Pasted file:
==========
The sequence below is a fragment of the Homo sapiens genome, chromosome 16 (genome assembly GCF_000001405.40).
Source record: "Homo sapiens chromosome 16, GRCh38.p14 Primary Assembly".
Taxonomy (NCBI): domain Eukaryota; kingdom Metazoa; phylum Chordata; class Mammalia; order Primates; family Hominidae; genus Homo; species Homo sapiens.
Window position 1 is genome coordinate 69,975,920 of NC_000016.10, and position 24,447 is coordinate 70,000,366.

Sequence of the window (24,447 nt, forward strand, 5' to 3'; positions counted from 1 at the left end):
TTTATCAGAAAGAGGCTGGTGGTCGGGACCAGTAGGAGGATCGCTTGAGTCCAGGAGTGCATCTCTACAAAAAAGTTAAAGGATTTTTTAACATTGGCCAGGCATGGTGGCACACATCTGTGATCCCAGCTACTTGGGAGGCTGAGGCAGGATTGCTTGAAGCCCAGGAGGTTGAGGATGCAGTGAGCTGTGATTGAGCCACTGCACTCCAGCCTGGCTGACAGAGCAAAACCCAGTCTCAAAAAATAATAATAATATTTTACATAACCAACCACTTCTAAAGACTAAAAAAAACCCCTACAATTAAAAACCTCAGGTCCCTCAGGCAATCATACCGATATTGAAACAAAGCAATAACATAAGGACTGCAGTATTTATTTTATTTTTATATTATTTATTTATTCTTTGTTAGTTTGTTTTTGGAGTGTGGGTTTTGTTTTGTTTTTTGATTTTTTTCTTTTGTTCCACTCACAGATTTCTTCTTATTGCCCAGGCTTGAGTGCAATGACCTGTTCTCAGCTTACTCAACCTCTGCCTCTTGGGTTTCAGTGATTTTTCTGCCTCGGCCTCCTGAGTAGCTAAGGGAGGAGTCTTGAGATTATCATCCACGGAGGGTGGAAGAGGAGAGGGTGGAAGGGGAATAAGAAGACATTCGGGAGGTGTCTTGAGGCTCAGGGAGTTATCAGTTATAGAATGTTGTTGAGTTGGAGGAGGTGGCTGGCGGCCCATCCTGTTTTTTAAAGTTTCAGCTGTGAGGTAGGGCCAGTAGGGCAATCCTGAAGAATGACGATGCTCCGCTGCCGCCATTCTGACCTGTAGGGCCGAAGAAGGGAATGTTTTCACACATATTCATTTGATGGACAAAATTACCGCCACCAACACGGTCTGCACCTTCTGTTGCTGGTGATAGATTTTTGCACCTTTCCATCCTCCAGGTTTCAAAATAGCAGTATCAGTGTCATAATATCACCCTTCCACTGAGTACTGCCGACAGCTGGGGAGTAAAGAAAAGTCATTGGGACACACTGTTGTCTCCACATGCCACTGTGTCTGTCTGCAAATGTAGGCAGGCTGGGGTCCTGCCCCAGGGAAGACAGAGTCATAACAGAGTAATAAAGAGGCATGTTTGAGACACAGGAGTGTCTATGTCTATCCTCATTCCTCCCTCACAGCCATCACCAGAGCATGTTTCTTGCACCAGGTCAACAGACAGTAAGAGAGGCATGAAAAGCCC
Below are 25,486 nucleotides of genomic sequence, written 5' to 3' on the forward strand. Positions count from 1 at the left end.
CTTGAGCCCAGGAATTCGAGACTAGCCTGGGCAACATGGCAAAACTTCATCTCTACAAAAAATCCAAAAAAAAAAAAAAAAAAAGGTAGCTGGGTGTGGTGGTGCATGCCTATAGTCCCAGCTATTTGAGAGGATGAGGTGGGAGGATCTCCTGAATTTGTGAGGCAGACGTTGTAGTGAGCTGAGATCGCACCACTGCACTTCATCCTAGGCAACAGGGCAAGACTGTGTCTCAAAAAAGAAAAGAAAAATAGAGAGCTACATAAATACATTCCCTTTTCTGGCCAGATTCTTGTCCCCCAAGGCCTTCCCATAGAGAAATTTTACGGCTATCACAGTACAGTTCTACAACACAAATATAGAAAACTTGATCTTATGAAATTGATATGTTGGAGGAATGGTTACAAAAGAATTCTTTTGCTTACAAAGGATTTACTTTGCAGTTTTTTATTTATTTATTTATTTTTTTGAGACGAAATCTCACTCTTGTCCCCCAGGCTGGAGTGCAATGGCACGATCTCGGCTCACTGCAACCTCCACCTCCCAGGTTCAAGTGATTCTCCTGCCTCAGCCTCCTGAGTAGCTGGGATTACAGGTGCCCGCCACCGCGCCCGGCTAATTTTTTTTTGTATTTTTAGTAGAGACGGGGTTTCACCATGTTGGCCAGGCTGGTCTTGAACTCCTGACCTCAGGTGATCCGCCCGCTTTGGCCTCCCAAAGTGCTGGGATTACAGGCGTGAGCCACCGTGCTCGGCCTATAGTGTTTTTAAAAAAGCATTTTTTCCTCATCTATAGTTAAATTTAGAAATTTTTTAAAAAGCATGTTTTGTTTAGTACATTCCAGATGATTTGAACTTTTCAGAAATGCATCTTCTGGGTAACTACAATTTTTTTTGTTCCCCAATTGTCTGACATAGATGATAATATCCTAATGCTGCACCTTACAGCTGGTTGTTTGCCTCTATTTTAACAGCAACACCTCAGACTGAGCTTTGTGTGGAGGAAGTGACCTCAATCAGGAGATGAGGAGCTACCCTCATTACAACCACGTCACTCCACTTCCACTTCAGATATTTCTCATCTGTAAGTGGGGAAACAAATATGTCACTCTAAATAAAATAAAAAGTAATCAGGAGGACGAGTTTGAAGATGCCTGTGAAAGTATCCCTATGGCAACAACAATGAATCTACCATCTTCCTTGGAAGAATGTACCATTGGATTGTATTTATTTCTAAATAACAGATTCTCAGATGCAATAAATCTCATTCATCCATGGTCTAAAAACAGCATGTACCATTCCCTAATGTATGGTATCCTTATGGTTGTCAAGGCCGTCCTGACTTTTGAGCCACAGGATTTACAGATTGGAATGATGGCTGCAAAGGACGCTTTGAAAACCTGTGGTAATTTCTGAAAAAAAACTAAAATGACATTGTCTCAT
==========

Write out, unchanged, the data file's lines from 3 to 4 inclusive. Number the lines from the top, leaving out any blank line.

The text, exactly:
Taxonomy (NCBI): domain Eukaryota; kingdom Metazoa; phylum Chordata; class Mammalia; order Primates; family Hominidae; genus Homo; species Homo sapiens.
Window position 1 is genome coordinate 69,975,920 of NC_000016.10, and position 24,447 is coordinate 70,000,366.